During the escalating situation between Israel and Palestine a renewed discussion of the semantic difference between the concepts of Anti-Semitism and Anti-Zionism became central once more. The distinction between both terms is emphasized to highlight that the Palestinian cause isn’t grounded in Anti-Semitism rather in countering Zionism that is exemplified in the occupation.
Nevertheless, the concept of Anti-Semitism gets overused and is often weaponized to shut down any criticism of Israel’s policies. Its definition has evolved over time, and for the West and other parts of the world it relates directly to the persecution of Jews. The issue here is that the Palestinians are Semites too.
This is overlooked, and by the Palestinians themselves, it appears.
Palestinians are probably too late to attempt to show that this is a false narrative: there is a growing shift from Israeli apologists to push the view that Anti-Zionism is the new Anti-Semitism.
It’s clever because Anti-Semitism and Anti-Zionism shouldn’t be conflated as one and the same thing.
One of the most prominent examples of how Anti-Semitism is reduced to being critical of Israel is when Prime Minister Netanyahu condemned the International Criminal Court’s (ICC) decision to investigate war crimes that could be taking place as “pure Anti-Semitism.”
How can an investigation carried out by an impartial court that has international jurisdiction be guided by hatred towards Jews?
A surge in the number of Anti-Semitic incidents has been reported across European cities. Some might argue that discussion about these incidents shouldn’t happen because they pale in comparison to the horrors of war and destruction experienced by the inhabitants of the Gaza strip.
I would disagree with that logic, not only because of the prime principal that innocent people shouldn’t be held responsible for the mere fact that they manifestly belong to a certain religion, but also because I believe these incidents do more harm to the Palestinian cause that we, Arabs and Muslims, were raised to sanctify as central to our identity. The logic of my argument is quite simple and should be obvious to everyone.
Israel as a state was constructed based on a Theo-ideological principle. A country that protects, ensures and sustains Jewish existence. A Jewish homeland that is supposed to offer the world Jewry a refuge from external threats that aim to annihilate them. Israel is the manifestation of “Never Again.”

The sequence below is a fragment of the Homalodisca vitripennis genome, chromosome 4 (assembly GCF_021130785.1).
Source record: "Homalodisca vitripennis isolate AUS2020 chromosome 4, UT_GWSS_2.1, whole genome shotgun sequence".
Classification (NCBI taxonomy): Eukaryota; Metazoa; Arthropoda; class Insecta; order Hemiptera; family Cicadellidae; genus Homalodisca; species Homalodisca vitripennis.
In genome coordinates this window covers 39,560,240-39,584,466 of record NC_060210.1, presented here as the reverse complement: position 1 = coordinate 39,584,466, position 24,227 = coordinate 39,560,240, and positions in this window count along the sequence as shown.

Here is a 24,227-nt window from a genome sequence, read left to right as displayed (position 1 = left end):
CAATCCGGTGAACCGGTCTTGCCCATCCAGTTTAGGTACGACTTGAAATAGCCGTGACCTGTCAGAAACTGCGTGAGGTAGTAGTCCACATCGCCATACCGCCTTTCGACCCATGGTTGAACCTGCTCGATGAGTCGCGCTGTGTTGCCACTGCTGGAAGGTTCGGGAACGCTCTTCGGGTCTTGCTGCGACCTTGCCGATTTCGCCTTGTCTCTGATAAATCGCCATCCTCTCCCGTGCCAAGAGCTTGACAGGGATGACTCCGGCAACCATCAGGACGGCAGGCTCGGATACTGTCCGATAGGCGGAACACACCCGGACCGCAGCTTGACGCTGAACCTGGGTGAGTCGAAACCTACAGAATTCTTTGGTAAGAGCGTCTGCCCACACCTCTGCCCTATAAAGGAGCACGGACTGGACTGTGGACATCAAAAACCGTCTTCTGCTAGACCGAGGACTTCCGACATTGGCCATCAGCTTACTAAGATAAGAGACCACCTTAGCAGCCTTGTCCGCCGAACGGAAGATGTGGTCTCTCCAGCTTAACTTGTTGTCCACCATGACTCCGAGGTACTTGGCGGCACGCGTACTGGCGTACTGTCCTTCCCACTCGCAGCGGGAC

So when “sympathizers” with the Palestinian cause drive through Jewish neighborhoods in London and start shouting “Kill the Jews,” British Jews will feel unsafe. This feeling of unsafety in one’s home, and the feeling that you need to hide a part of your identity will further corroborate the Israeli raison d’etre. Jews can only be safe if they perform Aliyah and return to their homeland, which means further displacements for Palestinians.
The difference between Zionism and Judaism is iterated again by logical Palestinians and activists. Some would say that they are not against Judaism because both Muslims and Christians believe in the veracity of Judaism as the origin of Abrahamic religions. There is a Prophetic saying in Islam that states that to be a Muslim you must believe in God, all His prophets and all His books.
Consequently, all Muslims must believe in Judaism and venerate Moses. Furthermore, Arabs are also Semites. That is why we call Jews our cousins. So how can supporters of Palestinians be anti-Semites?
The problem with this logically sound argument is that European Jews do not necessarily endorse, nor support Israel’s policies. When they are attacked for the mere fact that they are Jewish this argument fails and the distinction between Anti-Semitism and Anti-Zionism become nullified.
Jews who were originally critical of the occupation and of the injustice that befalls the Palestinians everyday sympathize with Israeli actions because it is only trying to protect their own. They might even wonder that if they were living in Israel would they feel as vulnerable.
The Abraham accords, the Egyptian Peace treaty and the Jordanian Peace treaty symbolize hope for an eternally volatile region. Let’s be guided by hope and peace and not give in to blind and vile hatred.
Adapted from its original source
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